Sunday, September 27, 2015

Flatirons Tour, Andrew's Amazing Summer, Sports Hall of Fame

Flatirons Tour, Andrew's Amazing Summer, Sports Hall of Fame

In an attempt to maximize page views, I'm going to drop a bunch of big names. No, not really, but over these last two weeks I've had the honor to write about and hang with some superstars.

I've written now for almost every type of publication. It took me about 5+ years before my academic writing stated to get published. That took a lot of work, research, and effort to figure out how to write in an academic setting. It paid off, however, as I now have publications in journals, books, encyclopedias and the like. About a year ago I started to try my hand at sports journalism, something I knew nothing about. With the help and guidance of Mike Sandrock, Todd Straka, and Brian Metzler, I'm pretty psyched to have finally started to get published in that world. It's been a long journey, and I've had to re-learn the art of writing, but it has been a great challenge and something that I have really enjoyed. I finally capped off that journey last week when two of my articles were published in Competitor - my biggest publication to date in the field of sports journalism. I wrote one article on the start of the Tour de Flatirons by Satan's Minions and another on Andrew Hamilton's amazing summer of 14er records. Thanks for the encouragement and help from everyone along the way!

 I made the above map for the article, but it was not included. It shows Andrew's splits on his Nolan's 14 run. All on two granola bars, a Subway sandwich, and a ton of powdered drink!

 This is a photo I took from the summit of Mt. Harvard, showing the southern half of the Nolan's line.

 Here is looking north from Mt. Harvard showing the northern half of the line.

Then, last night, after a lot of work on the part of many, many people, the 4th Annual Boulder Sports Hall of Fame Induction Ceremony took place. Again, such an honor to be part of the event and to meet such amazing people.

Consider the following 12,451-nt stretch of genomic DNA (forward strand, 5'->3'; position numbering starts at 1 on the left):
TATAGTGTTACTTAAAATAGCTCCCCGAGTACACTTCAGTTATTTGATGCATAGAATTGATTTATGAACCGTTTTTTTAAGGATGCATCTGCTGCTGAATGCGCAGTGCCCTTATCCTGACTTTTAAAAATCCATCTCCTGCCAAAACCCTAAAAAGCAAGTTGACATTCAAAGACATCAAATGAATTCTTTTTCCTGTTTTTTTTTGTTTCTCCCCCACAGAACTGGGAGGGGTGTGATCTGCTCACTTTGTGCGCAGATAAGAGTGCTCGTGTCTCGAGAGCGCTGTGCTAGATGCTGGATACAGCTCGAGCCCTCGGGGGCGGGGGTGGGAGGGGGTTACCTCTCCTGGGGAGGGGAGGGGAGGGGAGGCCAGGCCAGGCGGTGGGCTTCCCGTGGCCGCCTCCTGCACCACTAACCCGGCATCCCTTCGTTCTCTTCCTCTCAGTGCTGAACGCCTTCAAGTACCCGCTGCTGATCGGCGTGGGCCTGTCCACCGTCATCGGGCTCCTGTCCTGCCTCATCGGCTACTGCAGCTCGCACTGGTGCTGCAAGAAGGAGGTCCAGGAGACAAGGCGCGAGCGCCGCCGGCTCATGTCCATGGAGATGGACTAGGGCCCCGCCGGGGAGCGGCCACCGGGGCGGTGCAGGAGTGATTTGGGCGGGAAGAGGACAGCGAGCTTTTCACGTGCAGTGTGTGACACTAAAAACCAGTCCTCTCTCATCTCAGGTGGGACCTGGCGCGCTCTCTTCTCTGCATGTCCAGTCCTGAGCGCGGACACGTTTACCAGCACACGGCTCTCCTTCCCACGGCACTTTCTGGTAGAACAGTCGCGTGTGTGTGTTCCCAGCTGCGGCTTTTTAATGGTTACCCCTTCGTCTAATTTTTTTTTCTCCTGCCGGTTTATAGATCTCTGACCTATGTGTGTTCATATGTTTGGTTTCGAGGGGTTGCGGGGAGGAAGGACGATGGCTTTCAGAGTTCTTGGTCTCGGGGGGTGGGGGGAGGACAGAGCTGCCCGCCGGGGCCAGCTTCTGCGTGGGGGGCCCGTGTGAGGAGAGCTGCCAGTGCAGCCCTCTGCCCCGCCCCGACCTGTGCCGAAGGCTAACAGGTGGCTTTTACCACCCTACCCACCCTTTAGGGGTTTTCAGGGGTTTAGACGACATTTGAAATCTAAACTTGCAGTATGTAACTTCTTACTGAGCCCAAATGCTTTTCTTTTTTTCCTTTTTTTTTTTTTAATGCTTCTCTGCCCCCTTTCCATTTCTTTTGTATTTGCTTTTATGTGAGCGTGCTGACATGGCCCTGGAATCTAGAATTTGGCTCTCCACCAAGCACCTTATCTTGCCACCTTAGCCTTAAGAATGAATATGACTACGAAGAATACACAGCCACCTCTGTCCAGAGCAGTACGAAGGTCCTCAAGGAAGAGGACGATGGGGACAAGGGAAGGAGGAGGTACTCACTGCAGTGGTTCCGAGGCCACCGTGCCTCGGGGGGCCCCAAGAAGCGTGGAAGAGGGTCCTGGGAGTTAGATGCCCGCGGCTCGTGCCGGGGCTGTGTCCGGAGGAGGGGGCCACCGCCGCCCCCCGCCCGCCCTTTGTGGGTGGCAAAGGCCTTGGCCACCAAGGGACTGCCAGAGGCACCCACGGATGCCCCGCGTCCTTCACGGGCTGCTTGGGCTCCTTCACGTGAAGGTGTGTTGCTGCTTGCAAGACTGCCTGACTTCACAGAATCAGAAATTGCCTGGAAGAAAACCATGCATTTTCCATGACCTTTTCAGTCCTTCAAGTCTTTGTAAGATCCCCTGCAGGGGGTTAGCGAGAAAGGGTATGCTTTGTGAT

Okay, time to drop some names (left to right): Frank Shorter, Steve Jones, Loraine Moller, Benji Durden, Tim DeBoom, Lynn Hill, Jim Erickson.

Attending the event last night really put into perspective just how many amazing people call Boulder home. There were probably another dozen Olympians, World Record holders, and the like in the audience. Small fish in a BIG pond indeed!

Wednesday, September 16, 2015

Oh Where Does The Time Go?

Oh Where Does The Time Go?

Lots has happened since my last post. Tara and I moved out of our VW Rabbit after living in it for 3 months and we are now living the American Dream as owners of a condo in Golden. I orchestrated a coup at work and got the owners to back off, which in turn made me an official manager. As a result, my work level increased, but not my pay. My right foot has developed some sort of wonky twinge that has been bothering me for a couple weeks now - it only hurts when I run, not when I power hike. So, if you notice my strava data, it is all power hikes up Mt. Morrison, Bergen Peak, Grays and Torreys and the like. I'm just now able to run again and get back into it. We will see how that goes as the US Skyrunning Championships in Flagstaff are Oct. 2-3 and I'm all ready to go. I am working on another trail running guidebook with Adam Chase and Nancy Hobbs, so that has taken up a bunch of time writing up trails, taking photos, etc. It will be a complementary guidebook to my other one - The Best Front Range Trail Runs - as it will have different trails in it. Together, the two should cover just about every trail along the Front Range from Boulder to Colorado Springs. I continue to try and work on my journalism, writing up some articles here and there for Colorado Runner Magazine, but lately I have been too swamped to get much done. However, the real big deal is that I am in the midst of a project celebrating Boulder runners and Boulder running. It will be a full color magazine/book that will come out this January. If anyone wants to contribute photos, writing, art, poetry, or other items, please reach out to me. I've been reaching out to folks and getting content, etc., but I have not announced it to the world at large yet. It will probably consume most of Oct. and Nov. I was appointed Deputy Director of the Transpersonal Psychology Department at Akamai University, and as a result am now working a ton on revamping the program and sitting on two different Ph.D. committees. Oh, and I'm furiously trying to get into the mountains before the snow comes and the mountain running season ends.